Redroot Pigweed, a Humble and Underrated Wild Edible

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Redroot pigweed (Amaranthus retroflexus)
Redroot pigweed (Amaranthus retroflexus)
(Source: F. D. Richards/Wikimedia Commons)

Redroot pigweed (Amaranthus retroflexus), also known as pigweed amaranth, is a common summer annual herb. This plant is native to the tropical Americas, but it has been introduced to also every continent in the world. In the US, this plant is mainly used as livestock fodder, especially for hogs and pigs, hence its name. Other than that, this plant also grows in many farm fields and gardens. Due to its prolific growth and hardiness, some people regard this plant as a pesky weed.

This plain-looking plant may be a livestock fodder. But, that doesn’t mean that humans can’t enjoy it as well. In fact, this plant is considered a valuable vegetable in many parts of the world. For example, Native Americans, Mexicans, and Indians are known to include pigweed leaves in their traditional dishes. Moreover, this plant is well-known for being a great survival food due to its delicious flavor and its nutritional content.

Edibility and culinary use

Every part of the plant is edible, but the leaves are the most popular part. Pigweed leaves are eaten as vegetables in many parts of the world and they can be eaten raw or cooked. Harvest and eat only the young pigweed leaves. This is because as they get older, the leaves become bitter and tough. These leaves have a mild and neutral flavor that’s reminiscent of spinach. Due to their light flavor, pigweed leaves are often combined with herbs, spices, and other stronger-flavored leaves. Alternatively, you can also boil fresh or dried pigweed leaves to make an herbal tea.

As mentioned earlier, every part of this plant is edible, including its seeds. These seeds may be small, but they really pack a punch. The seeds have a pleasant nutty flavor that becomes even more delicious when they’re roasted. You can grind roasted pigweed seeds and use the powder as a thickener or a cereal substitute. You can also use the powder when making bread. Or you can also sprout the seeds and add them to salads.

Health benefits

Redroot pigweed (Amaranthus retroflexus) Flower
Redroot pigweed (Amaranthus retroflexus) Flower
(Source: Lynk media/Wikimedia Commons)

Pigweed leaves and seeds aren’t only delicious, but they’re also nutritious. They’re rich in vitamins A and C as well as other important minerals, such as iron, manganese, calcium, zinc, copper, and magnesium. Adding pigweed into your daily diet can improve your health and immunity immensely.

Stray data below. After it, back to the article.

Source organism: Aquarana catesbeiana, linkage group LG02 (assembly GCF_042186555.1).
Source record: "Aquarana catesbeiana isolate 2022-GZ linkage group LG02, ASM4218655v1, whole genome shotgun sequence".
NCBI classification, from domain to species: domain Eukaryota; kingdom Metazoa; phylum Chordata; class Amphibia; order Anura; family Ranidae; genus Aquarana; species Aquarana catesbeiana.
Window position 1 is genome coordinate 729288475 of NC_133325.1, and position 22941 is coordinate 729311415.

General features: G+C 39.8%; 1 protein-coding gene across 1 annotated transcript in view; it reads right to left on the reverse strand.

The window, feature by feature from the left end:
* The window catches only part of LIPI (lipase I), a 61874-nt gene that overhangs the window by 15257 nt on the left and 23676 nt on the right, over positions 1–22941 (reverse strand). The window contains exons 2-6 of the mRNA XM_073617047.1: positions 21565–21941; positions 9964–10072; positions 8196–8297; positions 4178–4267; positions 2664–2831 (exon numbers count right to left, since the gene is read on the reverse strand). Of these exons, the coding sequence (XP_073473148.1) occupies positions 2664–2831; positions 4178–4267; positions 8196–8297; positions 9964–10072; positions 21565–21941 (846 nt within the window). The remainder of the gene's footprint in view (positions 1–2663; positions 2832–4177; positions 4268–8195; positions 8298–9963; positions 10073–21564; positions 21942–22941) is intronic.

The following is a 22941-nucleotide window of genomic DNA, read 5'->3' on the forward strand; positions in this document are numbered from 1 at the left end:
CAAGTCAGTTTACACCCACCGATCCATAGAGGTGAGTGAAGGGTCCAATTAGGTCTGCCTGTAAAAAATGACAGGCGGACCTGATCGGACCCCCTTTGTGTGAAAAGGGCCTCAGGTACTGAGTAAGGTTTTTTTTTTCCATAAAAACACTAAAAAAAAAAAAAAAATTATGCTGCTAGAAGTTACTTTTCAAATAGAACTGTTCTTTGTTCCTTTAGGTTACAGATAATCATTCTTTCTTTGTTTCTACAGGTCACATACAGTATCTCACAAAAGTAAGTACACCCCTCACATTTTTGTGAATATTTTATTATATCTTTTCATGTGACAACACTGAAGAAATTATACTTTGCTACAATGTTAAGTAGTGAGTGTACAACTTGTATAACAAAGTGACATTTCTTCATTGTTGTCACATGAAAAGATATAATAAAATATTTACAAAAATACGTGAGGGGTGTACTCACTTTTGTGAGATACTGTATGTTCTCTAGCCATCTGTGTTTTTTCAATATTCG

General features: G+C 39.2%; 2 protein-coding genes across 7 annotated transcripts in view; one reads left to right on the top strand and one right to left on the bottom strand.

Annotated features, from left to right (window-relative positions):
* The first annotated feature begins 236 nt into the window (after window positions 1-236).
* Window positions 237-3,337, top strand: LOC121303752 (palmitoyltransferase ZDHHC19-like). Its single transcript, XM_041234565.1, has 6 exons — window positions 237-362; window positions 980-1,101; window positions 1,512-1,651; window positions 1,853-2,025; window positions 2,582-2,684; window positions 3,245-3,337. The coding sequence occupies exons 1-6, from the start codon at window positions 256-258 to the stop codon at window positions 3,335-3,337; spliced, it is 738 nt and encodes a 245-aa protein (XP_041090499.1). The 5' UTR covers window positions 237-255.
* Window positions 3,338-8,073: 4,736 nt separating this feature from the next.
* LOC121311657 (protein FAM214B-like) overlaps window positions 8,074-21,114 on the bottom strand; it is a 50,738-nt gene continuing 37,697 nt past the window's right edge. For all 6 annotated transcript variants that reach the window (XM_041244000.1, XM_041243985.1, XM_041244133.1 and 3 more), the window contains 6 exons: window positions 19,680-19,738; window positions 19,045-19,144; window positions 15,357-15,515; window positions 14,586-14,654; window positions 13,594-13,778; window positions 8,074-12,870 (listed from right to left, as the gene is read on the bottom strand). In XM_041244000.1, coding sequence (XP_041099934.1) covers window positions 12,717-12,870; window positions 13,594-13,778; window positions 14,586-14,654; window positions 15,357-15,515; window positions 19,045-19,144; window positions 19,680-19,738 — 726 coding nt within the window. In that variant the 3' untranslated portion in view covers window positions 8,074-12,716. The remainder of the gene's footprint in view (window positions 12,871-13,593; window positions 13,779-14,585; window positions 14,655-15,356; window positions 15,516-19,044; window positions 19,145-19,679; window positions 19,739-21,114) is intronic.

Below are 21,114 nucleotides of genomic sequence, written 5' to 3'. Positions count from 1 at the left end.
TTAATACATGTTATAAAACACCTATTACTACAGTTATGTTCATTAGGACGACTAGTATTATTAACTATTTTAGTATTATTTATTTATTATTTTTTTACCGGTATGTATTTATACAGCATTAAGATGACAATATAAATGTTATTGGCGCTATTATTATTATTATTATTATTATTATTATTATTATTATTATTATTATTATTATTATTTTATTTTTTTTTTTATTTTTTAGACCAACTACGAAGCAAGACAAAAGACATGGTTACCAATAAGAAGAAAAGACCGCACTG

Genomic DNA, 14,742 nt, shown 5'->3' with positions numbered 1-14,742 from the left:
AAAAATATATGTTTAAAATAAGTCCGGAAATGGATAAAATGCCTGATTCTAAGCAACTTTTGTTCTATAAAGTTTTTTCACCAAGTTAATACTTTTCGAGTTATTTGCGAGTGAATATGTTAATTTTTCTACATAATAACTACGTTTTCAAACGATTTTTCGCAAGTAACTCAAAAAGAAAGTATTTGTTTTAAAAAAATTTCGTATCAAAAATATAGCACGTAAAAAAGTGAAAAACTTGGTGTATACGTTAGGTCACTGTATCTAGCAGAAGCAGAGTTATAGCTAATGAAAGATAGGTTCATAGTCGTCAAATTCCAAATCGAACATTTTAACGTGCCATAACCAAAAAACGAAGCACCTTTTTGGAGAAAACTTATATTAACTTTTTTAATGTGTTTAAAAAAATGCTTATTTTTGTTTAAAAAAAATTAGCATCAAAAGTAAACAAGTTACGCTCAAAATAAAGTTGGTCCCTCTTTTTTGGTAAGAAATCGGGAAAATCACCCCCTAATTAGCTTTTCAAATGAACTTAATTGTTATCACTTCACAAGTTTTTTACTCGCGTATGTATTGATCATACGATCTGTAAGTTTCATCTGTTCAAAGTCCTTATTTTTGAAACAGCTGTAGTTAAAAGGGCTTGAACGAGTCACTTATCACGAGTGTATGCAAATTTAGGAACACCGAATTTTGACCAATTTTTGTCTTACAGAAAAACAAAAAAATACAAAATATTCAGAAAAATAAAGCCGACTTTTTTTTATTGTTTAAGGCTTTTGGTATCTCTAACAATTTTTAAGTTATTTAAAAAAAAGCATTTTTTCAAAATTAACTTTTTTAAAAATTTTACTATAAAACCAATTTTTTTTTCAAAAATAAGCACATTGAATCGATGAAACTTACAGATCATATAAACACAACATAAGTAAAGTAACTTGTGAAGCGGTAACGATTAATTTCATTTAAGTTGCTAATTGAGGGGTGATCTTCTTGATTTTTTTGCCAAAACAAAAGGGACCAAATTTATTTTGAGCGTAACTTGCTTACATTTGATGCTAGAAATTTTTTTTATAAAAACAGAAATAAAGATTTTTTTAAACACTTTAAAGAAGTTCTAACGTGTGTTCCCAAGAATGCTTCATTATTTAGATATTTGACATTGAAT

Consuming pigweed can help alleviate fever, headache, nausea, stomachache, and other digestive disorders. Moreover, pigweed leaves have astringent properties. For that reason, tea made from these leaves can help treat sore throat, heavy menstrual bleeding, diarrhea, internal bleeding, and internal ulcers. You can also use the tea topically to treat cuts, rashes, scrapes, and insect bites.


After knowing all of its culinary and medicinal benefits, you might want to grow some redroot pigweed plants in your own garden. You’re in luck! This plant is very easy to cultivate and maintain. This plant can thrive in almost any condition; it can withstand hot weather and droughts. Moreover, you can also find pigweed seeds readily available online.

Sow the seeds directly in spring after the last frost. Try to choose a spot with moist but well-drained soil. Germination should happen within a week. Try to water the plants regularly until they’re well established. After that, the plant can basically maintain itself.

Redroot pigweed (Amaranthus retroflexus)
Redroot pigweed (Amaranthus retroflexus)
(Source: University of Delaware Carvel REC /Flickr)

This plant also self-sows. It can even regenerate itself from seeds that have gone through the winter. Simply let the plant be and you will have a bunch of pigweed plants in no time. Harvest the leaves and seeds regularly to control the plants’ growth. Also, make sure to tile the roots every year to prevent the plants from taking over your entire garden.


There are no known hazards from eating pigweed. However, you need to source itundated properly. Avoid pigweeds that are grown on nitrogen-rich soils or soils that contain chemical fertilizers. This plant concentrate nitrates in its leaves. Consuming nitrates in large amounts may lead to digestive tract disorders, stomach cancer, and cardiovascular problems. 


Redroot pigweed garners mixed feelings in the botanical field. While some people see it as a mere agricultural weed, some view this plant as a valuable food source. Which category do you fall in? After learning about the culinary and medicinal benefits of pigweed, hopefully, you’ll give this wonderful wild edible a try.

Writen by Cornelia Tjandra
Cornelia is a freelance writer with a passion for bringing words to life and sharing useful information with the world. Her educational background in natural science and social issues has given her a broad base to approach various topics with ease. Learn more about her writing services on or contact her directly by email at

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3 Responses

  1. According to Cornell University this plant is high in oxalates and, like wood sorrel and docks, should not be consumed in large quantities.

  2. There is a 3’ section of redroot pigweed in the rear of my property. I an reading it is also a posion. It contaminates the soil. Can cause strokes and kill a dog. What is the truth about this plant?

    1. You are correct. Also, pigweed is pisonous to livestock. Pg.77, “Pigs” by Arie B. McFarlin, PhD.
      I spoke to a vet a couple years back, who said a rancher claimed his cows died from it. I’d be careful.

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